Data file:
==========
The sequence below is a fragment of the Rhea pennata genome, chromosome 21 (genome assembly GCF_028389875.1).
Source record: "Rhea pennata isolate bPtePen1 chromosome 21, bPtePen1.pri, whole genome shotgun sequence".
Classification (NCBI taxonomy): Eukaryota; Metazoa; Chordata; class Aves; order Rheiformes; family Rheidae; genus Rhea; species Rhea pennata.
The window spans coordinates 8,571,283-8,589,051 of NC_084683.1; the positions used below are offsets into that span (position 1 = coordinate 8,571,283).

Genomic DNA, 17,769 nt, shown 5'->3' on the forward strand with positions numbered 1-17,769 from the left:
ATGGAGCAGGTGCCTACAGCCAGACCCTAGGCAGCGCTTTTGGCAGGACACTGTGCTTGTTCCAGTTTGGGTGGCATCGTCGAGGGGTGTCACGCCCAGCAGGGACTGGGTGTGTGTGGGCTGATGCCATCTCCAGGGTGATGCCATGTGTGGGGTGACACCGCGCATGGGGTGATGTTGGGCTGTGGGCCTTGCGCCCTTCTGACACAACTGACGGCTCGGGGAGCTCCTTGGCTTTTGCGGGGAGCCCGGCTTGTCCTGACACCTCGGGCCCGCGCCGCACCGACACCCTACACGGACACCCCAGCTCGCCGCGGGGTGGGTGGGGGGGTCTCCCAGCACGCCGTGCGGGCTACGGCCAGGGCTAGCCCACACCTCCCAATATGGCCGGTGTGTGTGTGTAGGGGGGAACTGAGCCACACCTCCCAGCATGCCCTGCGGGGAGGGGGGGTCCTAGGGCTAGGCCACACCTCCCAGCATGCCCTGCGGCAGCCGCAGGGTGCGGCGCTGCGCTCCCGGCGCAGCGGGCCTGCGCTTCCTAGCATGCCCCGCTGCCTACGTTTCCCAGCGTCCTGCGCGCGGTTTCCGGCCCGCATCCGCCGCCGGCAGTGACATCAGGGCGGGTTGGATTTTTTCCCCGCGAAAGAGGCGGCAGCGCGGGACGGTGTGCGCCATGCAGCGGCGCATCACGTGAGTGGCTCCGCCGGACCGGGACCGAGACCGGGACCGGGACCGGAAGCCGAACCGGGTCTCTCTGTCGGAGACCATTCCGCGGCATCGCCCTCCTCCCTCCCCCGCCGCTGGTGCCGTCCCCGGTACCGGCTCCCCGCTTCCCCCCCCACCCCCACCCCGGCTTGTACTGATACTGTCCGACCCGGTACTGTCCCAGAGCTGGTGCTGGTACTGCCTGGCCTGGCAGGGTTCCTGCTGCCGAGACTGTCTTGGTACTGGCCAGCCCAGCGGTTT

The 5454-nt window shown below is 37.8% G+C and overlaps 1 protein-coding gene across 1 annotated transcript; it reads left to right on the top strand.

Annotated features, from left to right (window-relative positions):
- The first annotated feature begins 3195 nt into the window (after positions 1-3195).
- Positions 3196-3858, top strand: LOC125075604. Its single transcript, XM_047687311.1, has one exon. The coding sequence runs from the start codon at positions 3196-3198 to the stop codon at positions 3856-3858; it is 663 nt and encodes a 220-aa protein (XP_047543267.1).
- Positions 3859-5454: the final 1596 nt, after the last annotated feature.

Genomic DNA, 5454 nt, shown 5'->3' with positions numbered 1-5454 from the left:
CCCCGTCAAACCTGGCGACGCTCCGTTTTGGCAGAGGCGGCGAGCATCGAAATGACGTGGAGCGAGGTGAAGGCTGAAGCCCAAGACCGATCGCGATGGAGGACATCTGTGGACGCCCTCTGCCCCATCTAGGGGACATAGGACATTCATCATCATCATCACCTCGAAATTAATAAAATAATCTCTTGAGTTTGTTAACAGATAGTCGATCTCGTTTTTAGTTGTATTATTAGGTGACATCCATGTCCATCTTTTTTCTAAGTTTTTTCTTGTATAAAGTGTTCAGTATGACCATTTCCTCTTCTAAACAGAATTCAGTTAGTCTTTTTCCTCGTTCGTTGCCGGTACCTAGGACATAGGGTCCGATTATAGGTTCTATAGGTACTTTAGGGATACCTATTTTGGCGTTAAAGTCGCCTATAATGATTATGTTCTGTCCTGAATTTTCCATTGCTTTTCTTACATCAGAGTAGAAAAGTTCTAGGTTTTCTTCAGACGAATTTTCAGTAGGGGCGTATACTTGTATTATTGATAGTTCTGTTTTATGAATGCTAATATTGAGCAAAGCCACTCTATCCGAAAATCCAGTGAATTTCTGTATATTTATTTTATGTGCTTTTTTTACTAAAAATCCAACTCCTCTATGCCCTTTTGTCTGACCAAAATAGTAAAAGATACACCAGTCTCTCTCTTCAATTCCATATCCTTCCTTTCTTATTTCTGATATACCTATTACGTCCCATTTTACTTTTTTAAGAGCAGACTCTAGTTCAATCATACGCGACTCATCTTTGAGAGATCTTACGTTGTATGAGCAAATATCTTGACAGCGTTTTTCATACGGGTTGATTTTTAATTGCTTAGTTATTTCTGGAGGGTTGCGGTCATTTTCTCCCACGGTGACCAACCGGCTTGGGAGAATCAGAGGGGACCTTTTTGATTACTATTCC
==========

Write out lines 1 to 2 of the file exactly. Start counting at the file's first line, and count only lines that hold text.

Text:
The sequence below is a fragment of the Rhea pennata genome, chromosome 21 (genome assembly GCF_028389875.1).
Source record: "Rhea pennata isolate bPtePen1 chromosome 21, bPtePen1.pri, whole genome shotgun sequence".